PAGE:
Antimicrobial Resistance and its Mechanism

Bacterial resistance to drugs is a condition in which the bacteria that were earlier susceptible to antibiotics develop resistance against the same antibiotics and are not susceptible to the action of these antibiotics.

Antibiotic resistance is seen more commonly in hospital acquired infections than in community-acquired infections due to widespread use of antibiotics in hospitals that select for these bacteria.

These hospital strains of bacteria are characterized by developing resistance to multiple antibiotics at the same time.

Common examples of such strains of bacteria showing drug resistance include hospital strains of S. aureus and Gram-negative enteric bacteria, such as Escherichia coli and Pseudomonas aeruginosa.

Resistance to multiple antibiotics is mediated by plasmid-carrying several genes that encode enzymes responsible for the resistance.

Hundreds of thousands of people are dying every year in the world from infections caused by drug resistant bacteria.

Antibiotic resistance is a rapidly increasing problem mostly as a result of the worldwide overuse and misuse of antibiotics for conditions that do not require them.

The rapid spread of antibiotic resistance in bacteria makes it necessary to intensify the development of new antibiotics and new methods to combat drug resistant bacteria.

Mechanisms of Antibiotic Resistance

There are many different mechanisms by which microorganisms might exhibit resistance to drugs.

These are

(a) production of enzymes,

 (b) production of altered enzymes,

(c) synthesis of modified targets,

(d) alteration of permeability of cell wall,

(e) alteration of metabolic pathways, and

 (f) efflux pump as follows:

Production of enzymes

Bacteria produce enzymes that inactivate antibiotics.

For example,

  • penicillin-resistant staphylococci produce an enzyme -lactamase that destroys the penicillins and cephalosporins by splitting the _-lactam ring of the drug.
  • Gram-negative bacteria resistant to aminoglycosides, mediated by a plasmid, produce adenylating, phosphorylating, or acetylating enzymes that destroy the drug.

Production of altered enzymes

Certain microorganisms develop an altered enzyme that can still perform its metabolic function, but is much less affected by the drug.

For example,

  • in trimethoprim-resistant bacteria, the dihydrofolic acid reductase is inhibited far less efficiently than in trimethoprim-susceptible bacteria.

Synthesis of modified targets

Certain bacteria produce modified targets against which the antibiotic has no effect.

For example,

  • a methylated 23S ribosomal RNA can result in resistance to erythromycin, and a mutant protein in the 50S ribosomal subunits can result in resistance to streptomycin.
  • Penicillin resistance in S. pneumoniae and enterococci is caused by the loss or alteration of PBPs.

Alteration of permeability of cell wall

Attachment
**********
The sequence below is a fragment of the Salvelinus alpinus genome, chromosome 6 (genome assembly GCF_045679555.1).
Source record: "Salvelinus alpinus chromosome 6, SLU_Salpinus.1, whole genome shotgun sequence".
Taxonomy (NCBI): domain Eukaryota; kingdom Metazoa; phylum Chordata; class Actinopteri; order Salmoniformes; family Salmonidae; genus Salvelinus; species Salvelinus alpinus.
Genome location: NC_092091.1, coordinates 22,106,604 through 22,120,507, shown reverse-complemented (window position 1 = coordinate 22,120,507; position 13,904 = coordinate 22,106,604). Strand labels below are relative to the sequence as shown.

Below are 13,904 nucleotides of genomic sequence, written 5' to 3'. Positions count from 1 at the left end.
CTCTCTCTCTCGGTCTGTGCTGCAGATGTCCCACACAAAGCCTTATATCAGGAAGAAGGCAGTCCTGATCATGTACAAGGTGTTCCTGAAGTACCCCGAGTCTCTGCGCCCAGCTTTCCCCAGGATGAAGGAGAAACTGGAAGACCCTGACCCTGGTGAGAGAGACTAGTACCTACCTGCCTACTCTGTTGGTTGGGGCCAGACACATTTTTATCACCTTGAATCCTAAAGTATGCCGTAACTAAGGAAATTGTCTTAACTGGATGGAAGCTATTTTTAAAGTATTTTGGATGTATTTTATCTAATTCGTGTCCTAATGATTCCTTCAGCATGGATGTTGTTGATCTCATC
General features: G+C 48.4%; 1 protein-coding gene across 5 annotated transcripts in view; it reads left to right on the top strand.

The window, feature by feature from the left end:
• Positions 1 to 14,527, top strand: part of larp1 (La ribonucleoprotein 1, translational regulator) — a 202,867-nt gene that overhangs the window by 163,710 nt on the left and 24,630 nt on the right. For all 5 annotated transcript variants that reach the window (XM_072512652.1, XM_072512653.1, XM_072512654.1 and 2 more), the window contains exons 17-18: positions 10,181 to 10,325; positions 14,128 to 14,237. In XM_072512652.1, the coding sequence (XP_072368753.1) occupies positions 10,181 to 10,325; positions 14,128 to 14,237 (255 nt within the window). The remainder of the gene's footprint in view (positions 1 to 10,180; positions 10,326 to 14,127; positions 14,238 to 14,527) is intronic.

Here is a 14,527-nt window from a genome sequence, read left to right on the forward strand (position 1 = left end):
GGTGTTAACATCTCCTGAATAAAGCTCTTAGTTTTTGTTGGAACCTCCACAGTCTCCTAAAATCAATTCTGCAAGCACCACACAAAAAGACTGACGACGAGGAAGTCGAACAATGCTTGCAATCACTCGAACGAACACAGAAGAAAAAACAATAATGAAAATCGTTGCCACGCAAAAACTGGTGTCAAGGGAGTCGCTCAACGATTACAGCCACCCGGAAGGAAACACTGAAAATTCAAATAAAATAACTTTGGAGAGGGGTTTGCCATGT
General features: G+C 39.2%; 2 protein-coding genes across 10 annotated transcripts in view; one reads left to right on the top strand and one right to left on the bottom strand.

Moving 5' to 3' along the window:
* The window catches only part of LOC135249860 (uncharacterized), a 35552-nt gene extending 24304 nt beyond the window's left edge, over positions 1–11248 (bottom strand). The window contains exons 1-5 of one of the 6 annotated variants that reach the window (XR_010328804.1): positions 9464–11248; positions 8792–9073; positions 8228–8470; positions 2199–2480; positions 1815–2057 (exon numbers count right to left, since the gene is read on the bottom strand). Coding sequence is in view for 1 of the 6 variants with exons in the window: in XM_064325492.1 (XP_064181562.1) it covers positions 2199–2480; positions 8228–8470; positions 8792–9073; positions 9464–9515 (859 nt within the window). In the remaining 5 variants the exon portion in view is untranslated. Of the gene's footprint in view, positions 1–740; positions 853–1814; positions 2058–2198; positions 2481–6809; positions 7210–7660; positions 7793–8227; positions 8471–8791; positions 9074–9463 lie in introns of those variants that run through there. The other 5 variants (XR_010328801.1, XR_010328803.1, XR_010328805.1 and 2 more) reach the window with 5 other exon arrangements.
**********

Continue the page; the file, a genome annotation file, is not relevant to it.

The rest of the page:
Some bacteria develop resistance to antibiotic by changing their permeability to the drug in such a way that an effective intracellular concentration of the antibiotic is not achieved inside the bacterial cell.

For example,

  • P. aeruginosa develops resistance against tetracyclines by changing its porins that can reduce the amount of tetracycline entering the bacteria, thereby developing resistance to the antibiotics.
  • Resistance to polymyxins is also associated with a change in permeability to the drugs.
  •  Streptococci have a natural permeability barrier to aminoglycosides.

Alteration of metabolic pathways

Bacteria may develop resistance by altering metabolic pathway that bypasses the reaction inhibited by the drug.

For example,

  • certain sulfonamide-resistant bacteria do not require extracellular PABA but, like mammalian cells, can utilize preformed folic acid.

Efflux pumps

Efflux pumps have been found to be responsible for conferring resistance to many groups of antibiotics including aminoglycosides, quinolones, etc. The major family of bacterial efflux pumps include ABC (ATP-binding cassette) multidrug efflux pump, multidrug resistance and toxic compound extrusion (MATE) efflux pumps, major facilitator superfamily efflux (MFSE) pumps, etc.

Bacterial Processes Leading to Resistance

  • Transformation: Uptake of DNA from the environment, incorporation into the genome, and gene expression.
  • Transduction– The insertion of genetic material from a virus (Bacteriophage), and incorporation into the genome.
  • Vertical Gene Transfer: Transfer of genetic material from parent to daughter cell (Generational Inheritance)

Binod G C

I'm Binod G C (MSc), a PhD candidate in cell and molecular biology who works as a biology educator and enjoys scientific blogging. My proclivity for blogging is intended to make notes and study materials more accessible to students.

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